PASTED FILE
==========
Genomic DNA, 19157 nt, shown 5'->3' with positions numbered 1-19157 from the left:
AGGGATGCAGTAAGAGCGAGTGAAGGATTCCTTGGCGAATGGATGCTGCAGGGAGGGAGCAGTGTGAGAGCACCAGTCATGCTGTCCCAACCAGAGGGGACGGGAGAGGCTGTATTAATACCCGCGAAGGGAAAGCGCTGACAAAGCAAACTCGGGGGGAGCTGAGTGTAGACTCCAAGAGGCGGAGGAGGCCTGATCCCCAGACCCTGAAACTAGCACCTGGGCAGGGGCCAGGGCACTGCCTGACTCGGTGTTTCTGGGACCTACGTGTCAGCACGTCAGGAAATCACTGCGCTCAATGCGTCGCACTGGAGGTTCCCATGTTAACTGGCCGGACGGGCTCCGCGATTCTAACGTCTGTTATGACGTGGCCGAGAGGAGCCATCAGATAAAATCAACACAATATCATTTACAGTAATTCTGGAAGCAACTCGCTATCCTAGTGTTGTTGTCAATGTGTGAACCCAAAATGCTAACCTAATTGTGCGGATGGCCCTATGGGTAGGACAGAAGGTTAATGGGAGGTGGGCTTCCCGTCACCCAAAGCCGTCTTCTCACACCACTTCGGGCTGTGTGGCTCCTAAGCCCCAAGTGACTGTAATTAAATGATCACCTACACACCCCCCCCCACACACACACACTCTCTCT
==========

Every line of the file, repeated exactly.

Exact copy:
Genomic DNA, 19157 nt, shown 5'->3' with positions numbered 1-19157 from the left:
AGGGATGCAGTAAGAGCGAGTGAAGGATTCCTTGGCGAATGGATGCTGCAGGGAGGGAGCAGTGTGAGAGCACCAGTCATGCTGTCCCAACCAGAGGGGACGGGAGAGGCTGTATTAATACCCGCGAAGGGAAAGCGCTGACAAAGCAAACTCGGGGGGAGCTGAGTGTAGACTCCAAGAGGCGGAGGAGGCCTGATCCCCAGACCCTGAAACTAGCACCTGGGCAGGGGCCAGGGCACTGCCTGACTCGGTGTTTCTGGGACCTACGTGTCAGCACGTCAGGAAATCACTGCGCTCAATGCGTCGCACTGGAGGTTCCCATGTTAACTGGCCGGACGGGCTCCGCGATTCTAACGTCTGTTATGACGTGGCCGAGAGGAGCCATCAGATAAAATCAACACAATATCATTTACAGTAATTCTGGAAGCAACTCGCTATCCTAGTGTTGTTGTCAATGTGTGAACCCAAAATGCTAACCTAATTGTGCGGATGGCCCTATGGGTAGGACAGAAGGTTAATGGGAGGTGGGCTTCCCGTCACCCAAAGCCGTCTTCTCACACCACTTCGGGCTGTGTGGCTCCTAAGCCCCAAGTGACTGTAATTAAATGATCACCTACACACCCCCCCCCACACACACACACTCTCTCT